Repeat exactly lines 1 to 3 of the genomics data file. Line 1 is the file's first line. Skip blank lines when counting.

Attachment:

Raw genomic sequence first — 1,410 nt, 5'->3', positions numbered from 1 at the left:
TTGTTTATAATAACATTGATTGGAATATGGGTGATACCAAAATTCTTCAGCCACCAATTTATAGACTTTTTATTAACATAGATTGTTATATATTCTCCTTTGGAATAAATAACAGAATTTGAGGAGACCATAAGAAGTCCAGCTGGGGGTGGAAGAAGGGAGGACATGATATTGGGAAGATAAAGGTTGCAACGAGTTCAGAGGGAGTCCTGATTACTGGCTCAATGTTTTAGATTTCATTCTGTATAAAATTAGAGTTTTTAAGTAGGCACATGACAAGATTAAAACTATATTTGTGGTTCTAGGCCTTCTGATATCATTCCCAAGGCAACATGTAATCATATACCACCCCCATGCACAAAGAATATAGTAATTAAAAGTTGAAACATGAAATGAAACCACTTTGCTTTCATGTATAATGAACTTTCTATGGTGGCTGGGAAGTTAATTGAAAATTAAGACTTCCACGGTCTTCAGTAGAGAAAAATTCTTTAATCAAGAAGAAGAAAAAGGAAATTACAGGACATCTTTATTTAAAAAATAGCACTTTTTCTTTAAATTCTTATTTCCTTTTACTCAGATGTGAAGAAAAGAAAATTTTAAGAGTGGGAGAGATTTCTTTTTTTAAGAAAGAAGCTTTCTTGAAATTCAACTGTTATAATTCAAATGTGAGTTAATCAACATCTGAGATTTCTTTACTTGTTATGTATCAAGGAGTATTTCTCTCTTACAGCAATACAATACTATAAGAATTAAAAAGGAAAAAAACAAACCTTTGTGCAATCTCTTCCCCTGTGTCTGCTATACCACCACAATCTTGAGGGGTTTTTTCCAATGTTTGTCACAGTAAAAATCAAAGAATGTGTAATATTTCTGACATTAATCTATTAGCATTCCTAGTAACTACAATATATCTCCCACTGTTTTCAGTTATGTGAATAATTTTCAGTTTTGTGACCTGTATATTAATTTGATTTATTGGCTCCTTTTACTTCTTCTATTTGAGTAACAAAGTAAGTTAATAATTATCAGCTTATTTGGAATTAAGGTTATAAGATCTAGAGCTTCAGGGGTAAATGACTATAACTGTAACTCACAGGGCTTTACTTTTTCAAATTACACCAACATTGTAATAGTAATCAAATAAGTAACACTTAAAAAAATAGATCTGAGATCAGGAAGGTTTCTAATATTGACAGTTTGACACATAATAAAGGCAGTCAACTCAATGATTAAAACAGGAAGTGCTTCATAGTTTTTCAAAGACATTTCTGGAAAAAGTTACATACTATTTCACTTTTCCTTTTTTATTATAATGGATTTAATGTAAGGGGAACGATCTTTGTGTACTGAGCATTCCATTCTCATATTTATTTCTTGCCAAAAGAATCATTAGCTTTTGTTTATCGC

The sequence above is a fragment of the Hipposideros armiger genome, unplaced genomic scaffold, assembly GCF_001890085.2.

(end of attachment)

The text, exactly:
Raw genomic sequence first — 1,410 nt, 5'->3', positions numbered from 1 at the left:
TTGTTTATAATAACATTGATTGGAATATGGGTGATACCAAAATTCTTCAGCCACCAATTTATAGACTTTTTATTAACATAGATTGTTATATATTCTCCTTTGGAATAAATAACAGAATTTGAGGAGACCATAAGAAGTCCAGCTGGGGGTGGAAGAAGGGAGGACATGATATTGGGAAGATAAAGGTTGCAACGAGTTCAGAGGGAGTCCTGATTACTGGCTCAATGTTTTAGATTTCATTCTGTATAAAATTAGAGTTTTTAAGTAGGCACATGACAAGATTAAAACTATATTTGTGGTTCTAGGCCTTCTGATATCATTCCCAAGGCAACATGTAATCATATACCACCCCCATGCACAAAGAATATAGTAATTAAAAGTTGAAACATGAAATGAAACCACTTTGCTTTCATGTATAATGAACTTTCTATGGTGGCTGGGAAGTTAATTGAAAATTAAGACTTCCACGGTCTTCAGTAGAGAAAAATTCTTTAATCAAGAAGAAGAAAAAGGAAATTACAGGACATCTTTATTTAAAAAATAGCACTTTTTCTTTAAATTCTTATTTCCTTTTACTCAGATGTGAAGAAAAGAAAATTTTAAGAGTGGGAGAGATTTCTTTTTTTAAGAAAGAAGCTTTCTTGAAATTCAACTGTTATAATTCAAATGTGAGTTAATCAACATCTGAGATTTCTTTACTTGTTATGTATCAAGGAGTATTTCTCTCTTACAGCAATACAATACTATAAGAATTAAAAAGGAAAAAAACAAACCTTTGTGCAATCTCTTCCCCTGTGTCTGCTATACCACCACAATCTTGAGGGGTTTTTTCCAATGTTTGTCACAGTAAAAATCAAAGAATGTGTAATATTTCTGACATTAATCTATTAGCATTCCTAGTAACTACAATATATCTCCCACTGTTTTCAGTTATGTGAATAATTTTCAGTTTTGTGACCTGTATATTAATTTGATTTATTGGCTCCTTTTACTTCTTCTATTTGAGTAACAAAGTAAGTTAATAATTATCAGCTTATTTGGAATTAAGGTTATAAGATCTAGAGCTTCAGGGGTAAATGACTATAACTGTAACTCACAGGGCTTTACTTTTTCAAATTACACCAACATTGTAATAGTAATCAAATAAGTAACACTTAAAAAAATAGATCTGAGATCAGGAAGGTTTCTAATATTGACAGTTTGACACATAATAAAGGCAGTCAACTCAATGATTAAAACAGGAAGTGCTTCATAGTTTTTCAAAGACATTTCTGGAAAAAGTTACATACTATTTCACTTTTCCTTTTTTATTATAATGGATTTAATGTAAGGGGAACGATCTTTGTGTACTGAGCATTCCATTCTCATATTTATTTCTTGCCAAAAGAATCATTAGCTTTTGTTTATCGC

The sequence above is a fragment of the Hipposideros armiger genome, unplaced genomic scaffold, assembly GCF_001890085.2.